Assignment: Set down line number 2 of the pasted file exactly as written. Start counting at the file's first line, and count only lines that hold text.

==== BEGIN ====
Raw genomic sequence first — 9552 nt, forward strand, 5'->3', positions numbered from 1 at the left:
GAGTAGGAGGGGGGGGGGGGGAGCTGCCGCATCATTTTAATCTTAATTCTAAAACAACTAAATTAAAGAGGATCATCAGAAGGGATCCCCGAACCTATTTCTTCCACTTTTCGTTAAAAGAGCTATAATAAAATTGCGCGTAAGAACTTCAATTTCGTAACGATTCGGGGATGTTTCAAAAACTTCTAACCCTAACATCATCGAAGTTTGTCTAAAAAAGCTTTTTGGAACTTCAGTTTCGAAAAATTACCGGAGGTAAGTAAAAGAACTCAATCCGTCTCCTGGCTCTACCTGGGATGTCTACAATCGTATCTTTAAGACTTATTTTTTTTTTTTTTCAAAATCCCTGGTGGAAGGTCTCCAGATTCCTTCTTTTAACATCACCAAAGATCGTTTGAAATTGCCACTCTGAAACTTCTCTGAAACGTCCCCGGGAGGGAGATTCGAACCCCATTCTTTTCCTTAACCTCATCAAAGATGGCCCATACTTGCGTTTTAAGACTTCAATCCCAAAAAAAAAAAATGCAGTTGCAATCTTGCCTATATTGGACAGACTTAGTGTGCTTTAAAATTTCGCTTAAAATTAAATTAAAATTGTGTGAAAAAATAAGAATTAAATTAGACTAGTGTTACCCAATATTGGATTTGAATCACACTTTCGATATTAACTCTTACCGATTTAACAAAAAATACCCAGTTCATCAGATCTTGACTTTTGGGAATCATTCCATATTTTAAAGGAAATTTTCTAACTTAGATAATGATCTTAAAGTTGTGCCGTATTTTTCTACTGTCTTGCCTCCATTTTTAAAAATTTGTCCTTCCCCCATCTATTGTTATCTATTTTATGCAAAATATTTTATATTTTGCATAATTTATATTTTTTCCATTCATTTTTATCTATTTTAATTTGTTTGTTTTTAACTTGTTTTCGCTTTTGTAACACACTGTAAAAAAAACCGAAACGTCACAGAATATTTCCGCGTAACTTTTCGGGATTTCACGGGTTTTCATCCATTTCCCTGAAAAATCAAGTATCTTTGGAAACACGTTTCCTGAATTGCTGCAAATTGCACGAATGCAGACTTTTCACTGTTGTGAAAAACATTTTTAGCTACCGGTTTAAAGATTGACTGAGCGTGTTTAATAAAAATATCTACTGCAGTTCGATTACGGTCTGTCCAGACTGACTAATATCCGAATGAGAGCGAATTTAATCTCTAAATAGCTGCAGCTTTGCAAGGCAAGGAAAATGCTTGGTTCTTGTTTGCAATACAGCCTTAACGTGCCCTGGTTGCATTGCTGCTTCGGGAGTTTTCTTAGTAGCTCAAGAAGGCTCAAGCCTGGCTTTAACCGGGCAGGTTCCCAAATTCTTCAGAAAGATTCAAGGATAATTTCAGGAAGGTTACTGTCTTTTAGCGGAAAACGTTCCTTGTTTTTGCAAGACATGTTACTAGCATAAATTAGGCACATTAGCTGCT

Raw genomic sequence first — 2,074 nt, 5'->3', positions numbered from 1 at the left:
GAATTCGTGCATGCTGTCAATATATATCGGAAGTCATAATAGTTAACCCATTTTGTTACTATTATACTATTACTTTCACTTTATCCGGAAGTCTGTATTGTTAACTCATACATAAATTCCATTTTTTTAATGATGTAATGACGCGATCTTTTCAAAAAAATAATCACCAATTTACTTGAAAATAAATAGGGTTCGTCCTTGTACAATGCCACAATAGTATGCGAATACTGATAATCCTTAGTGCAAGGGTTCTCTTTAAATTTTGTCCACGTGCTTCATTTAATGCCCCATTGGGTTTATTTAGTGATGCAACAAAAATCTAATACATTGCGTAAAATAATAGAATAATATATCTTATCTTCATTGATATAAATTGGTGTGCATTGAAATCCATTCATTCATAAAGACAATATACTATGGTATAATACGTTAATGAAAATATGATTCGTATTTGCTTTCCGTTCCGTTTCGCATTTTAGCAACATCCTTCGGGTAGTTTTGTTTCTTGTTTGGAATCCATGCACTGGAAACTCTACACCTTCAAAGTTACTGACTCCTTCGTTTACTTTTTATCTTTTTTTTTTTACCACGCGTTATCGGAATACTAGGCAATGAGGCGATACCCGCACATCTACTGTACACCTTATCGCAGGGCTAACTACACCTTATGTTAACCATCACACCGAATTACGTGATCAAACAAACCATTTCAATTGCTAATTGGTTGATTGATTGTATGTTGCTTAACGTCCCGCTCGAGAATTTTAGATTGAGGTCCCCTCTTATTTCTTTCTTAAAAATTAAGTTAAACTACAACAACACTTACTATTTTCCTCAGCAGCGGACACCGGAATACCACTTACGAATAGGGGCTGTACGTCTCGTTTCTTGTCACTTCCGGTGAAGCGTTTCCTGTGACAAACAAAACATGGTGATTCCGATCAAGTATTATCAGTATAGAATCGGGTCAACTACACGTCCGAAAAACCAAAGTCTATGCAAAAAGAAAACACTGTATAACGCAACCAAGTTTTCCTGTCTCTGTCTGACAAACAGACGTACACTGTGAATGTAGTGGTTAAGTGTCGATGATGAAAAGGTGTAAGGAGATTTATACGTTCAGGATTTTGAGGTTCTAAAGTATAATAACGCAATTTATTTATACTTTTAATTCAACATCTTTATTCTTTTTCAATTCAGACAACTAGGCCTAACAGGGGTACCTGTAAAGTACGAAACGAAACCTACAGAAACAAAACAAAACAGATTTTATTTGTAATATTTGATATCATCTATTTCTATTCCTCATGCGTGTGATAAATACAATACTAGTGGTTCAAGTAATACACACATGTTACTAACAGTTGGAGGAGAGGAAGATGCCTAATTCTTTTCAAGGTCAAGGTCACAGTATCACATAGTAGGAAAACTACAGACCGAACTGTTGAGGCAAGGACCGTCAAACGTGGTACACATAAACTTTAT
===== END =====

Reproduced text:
GAGTAGGAGGGGGGGGGGGGGAGCTGCCGCATCATTTTAATCTTAATTCTAAAACAACTAAATTAAAGAGGATCATCAGAAGGGATCCCCGAACCTATTTCTTCCACTTTTCGTTAAAAGAGCTATAATAAAATTGCGCGTAAGAACTTCAATTTCGTAACGATTCGGGGATGTTTCAAAAACTTCTAACCCTAACATCATCGAAGTTTGTCTAAAAAAGCTTTTTGGAACTTCAGTTTCGAAAAATTACCGGAGGTAAGTAAAAGAACTCAATCCGTCTCCTGGCTCTACCTGGGATGTCTACAATCGTATCTTTAAGACTTATTTTTTTTTTTTTTCAAAATCCCTGGTGGAAGGTCTCCAGATTCCTTCTTTTAACATCACCAAAGATCGTTTGAAATTGCCACTCTGAAACTTCTCTGAAACGTCCCCGGGAGGGAGATTCGAACCCCATTCTTTTCCTTAACCTCATCAAAGATGGCCCATACTTGCGTTTTAAGACTTCAATCCCAAAAAAAAAAAATGCAGTTGCAATCTTGCCTATATTGGACAGACTTAGTGTGCTTTAAAATTTCGCTTAAAATTAAATTAAAATTGTGTGAAAAAATAAGAATTAAATTAGACTAGTGTTACCCAATATTGGATTTGAATCACACTTTCGATATTAACTCTTACCGATTTAACAAAAAATACCCAGTTCATCAGATCTTGACTTTTGGGAATCATTCCATATTTTAAAGGAAATTTTCTAACTTAGATAATGATCTTAAAGTTGTGCCGTATTTTTCTACTGTCTTGCCTCCATTTTTAAAAATTTGTCCTTCCCCCATCTATTGTTATCTATTTTATGCAAAATATTTTATATTTTGCATAATTTATATTTTTTCCATTCATTTTTATCTATTTTAATTTGTTTGTTTTTAACTTGTTTTCGCTTTTGTAACACACTGTAAAAAAAACCGAAACGTCACAGAATATTTCCGCGTAACTTTTCGGGATTTCACGGGTTTTCATCCATTTCCCTGAAAAATCAAGTATCTTTGGAAACACGTTTCCTGAATTGCTGCAAATTGCACGAATGCAGACTTTTCACTGTTGTGAAAAACATTTTTAGCTACCGGTTTAAAGATTGACTGAGCGTGTTTAATAAAAATATCTACTGCAGTTCGATTACGGTCTGTCCAGACTGACTAATATCCGAATGAGAGCGAATTTAATCTCTAAATAGCTGCAGCTTTGCAAGGCAAGGAAAATGCTTGGTTCTTGTTTGCAATACAGCCTTAACGTGCCCTGGTTGCATTGCTGCTTCGGGAGTTTTCTTAGTAGCTCAAGAAGGCTCAAGCCTGGCTTTAACCGGGCAGGTTCCCAAATTCTTCAGAAAGATTCAAGGATAATTTCAGGAAGGTTACTGTCTTTTAGCGGAAAACGTTCCTTGTTTTTGCAAGACATGTTACTAGCATAAATTAGGCACATTAGCTGCT